Ebenezer United Methodist Church, in Oldhams, is doing its part to help families in Westmoreland County make it over the hump as the country transitions through challenging economic times.
On Aug. 18, at 9 a.m., the church opened the doors to its fellowship hall to serve the community from its food bank reserve and does so every third Saturday of the month. Guests need not be members of the church, and are greeted with hot coffee and pastries as they wait to be seen.
“This is our one-year anniversary,” said Ben Hudson, food pantry coordinator. “Last year we were scurrying because of the hurricane that came through the Northern Neck, but we made it and are proud.”
Upon arrival guests are registered by filling out a brief application that collects only pertinent information such as number of persons in household, ages and if there is anyone in the home with diabetes. The information is then entered into a database, guests are issued an electronic membership card and volunteers package food according to specifications.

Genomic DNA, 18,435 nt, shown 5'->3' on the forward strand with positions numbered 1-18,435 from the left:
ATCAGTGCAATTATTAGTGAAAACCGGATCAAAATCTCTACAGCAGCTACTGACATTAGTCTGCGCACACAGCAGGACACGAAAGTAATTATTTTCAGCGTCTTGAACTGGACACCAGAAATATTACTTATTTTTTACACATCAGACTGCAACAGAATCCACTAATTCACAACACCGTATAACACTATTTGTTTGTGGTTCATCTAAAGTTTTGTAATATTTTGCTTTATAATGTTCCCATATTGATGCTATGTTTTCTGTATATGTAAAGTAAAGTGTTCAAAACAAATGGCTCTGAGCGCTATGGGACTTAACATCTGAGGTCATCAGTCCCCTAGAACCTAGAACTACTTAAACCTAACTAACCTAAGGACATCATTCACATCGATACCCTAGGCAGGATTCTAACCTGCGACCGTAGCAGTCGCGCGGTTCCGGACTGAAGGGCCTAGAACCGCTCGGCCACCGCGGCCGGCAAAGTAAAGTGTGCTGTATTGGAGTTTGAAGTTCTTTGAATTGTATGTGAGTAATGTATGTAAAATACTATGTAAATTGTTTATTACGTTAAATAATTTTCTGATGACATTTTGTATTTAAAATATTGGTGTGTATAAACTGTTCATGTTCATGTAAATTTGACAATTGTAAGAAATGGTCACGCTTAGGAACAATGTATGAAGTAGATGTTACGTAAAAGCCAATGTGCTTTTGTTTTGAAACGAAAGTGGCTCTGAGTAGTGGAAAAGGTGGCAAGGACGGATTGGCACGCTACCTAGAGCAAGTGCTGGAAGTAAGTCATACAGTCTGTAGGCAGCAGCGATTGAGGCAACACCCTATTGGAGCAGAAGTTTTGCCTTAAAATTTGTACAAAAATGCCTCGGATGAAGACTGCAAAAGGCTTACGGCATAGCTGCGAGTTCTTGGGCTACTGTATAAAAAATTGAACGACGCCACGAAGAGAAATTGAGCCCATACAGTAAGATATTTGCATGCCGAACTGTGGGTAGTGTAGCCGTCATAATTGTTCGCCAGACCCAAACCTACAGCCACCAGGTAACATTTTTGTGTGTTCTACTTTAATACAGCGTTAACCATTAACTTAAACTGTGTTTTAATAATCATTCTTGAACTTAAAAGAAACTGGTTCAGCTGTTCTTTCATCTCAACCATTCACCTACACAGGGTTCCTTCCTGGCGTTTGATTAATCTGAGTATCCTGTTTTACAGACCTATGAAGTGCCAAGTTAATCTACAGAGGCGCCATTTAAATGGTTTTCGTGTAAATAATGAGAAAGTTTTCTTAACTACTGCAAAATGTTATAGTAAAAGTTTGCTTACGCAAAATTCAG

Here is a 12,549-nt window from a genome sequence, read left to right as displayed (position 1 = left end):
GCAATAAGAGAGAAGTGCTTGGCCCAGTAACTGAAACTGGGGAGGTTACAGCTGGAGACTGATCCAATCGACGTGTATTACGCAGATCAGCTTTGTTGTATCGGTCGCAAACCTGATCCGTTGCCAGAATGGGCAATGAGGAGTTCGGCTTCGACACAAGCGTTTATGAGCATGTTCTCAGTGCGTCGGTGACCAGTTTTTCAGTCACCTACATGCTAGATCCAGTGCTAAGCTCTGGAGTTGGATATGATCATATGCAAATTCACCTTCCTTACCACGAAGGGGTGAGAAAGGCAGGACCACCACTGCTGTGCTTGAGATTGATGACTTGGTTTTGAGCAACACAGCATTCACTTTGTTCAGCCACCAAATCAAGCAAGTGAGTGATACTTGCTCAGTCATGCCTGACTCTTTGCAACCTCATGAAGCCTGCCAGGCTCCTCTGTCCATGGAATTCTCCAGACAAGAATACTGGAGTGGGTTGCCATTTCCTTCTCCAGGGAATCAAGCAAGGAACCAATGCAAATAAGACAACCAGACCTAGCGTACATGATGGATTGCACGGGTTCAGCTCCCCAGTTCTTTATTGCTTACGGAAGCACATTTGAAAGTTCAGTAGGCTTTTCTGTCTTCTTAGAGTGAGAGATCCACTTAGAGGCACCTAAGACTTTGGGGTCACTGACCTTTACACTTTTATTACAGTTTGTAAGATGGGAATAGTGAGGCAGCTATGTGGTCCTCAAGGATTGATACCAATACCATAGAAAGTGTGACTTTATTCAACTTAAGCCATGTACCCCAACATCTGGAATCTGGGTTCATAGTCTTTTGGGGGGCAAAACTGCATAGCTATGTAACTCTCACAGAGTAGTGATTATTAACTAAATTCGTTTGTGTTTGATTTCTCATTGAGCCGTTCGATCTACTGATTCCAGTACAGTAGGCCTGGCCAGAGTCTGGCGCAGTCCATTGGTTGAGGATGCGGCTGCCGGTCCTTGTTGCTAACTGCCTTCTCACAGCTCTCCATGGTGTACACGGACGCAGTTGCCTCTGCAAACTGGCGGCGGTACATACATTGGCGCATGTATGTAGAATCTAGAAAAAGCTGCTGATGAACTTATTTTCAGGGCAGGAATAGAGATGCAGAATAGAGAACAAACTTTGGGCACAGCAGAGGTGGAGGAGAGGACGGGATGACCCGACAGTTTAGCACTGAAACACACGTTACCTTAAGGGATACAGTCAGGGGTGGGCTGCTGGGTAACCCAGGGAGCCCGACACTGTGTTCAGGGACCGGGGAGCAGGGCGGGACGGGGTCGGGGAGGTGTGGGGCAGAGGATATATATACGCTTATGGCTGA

“The technology for the cards was developed by a father-son team in Arizona,” said Vice President of Northern Neck Food Bank Brad Grinnen. “We serve about 4,000 guests over five counties, and the technology not only helps us with inventory, but it also helps us build relationships with our guests. That’s the most important thing to us – the relationships.”
In addition to the monthly disbursement from the main office, Northern Neck Food Bank, of White Stone, Ebenezer parishioners raise roughly $400 a month to buy food for the pantry. Fresh fruit and vegetables, in addition to dry staples, are purchased, and the Montross Food Lion makes large donations of frozen meats.
Mary Jenkins reflects on why she volunteers. “It touches my heart,” said Mary Jenkins, a volunteer with the food pantry. “I’ve been in a tough situation myself – been there, done that – and the truth is that we’re all just one paycheck from needing help, and we should remember that.”
When the pantry closed at 11 a.m., 68 families had been served.
“I leave here feeling good every time,” said Jenkins, “We’re helping others, but I tell you, we leave with the bigger blessing, the service done.”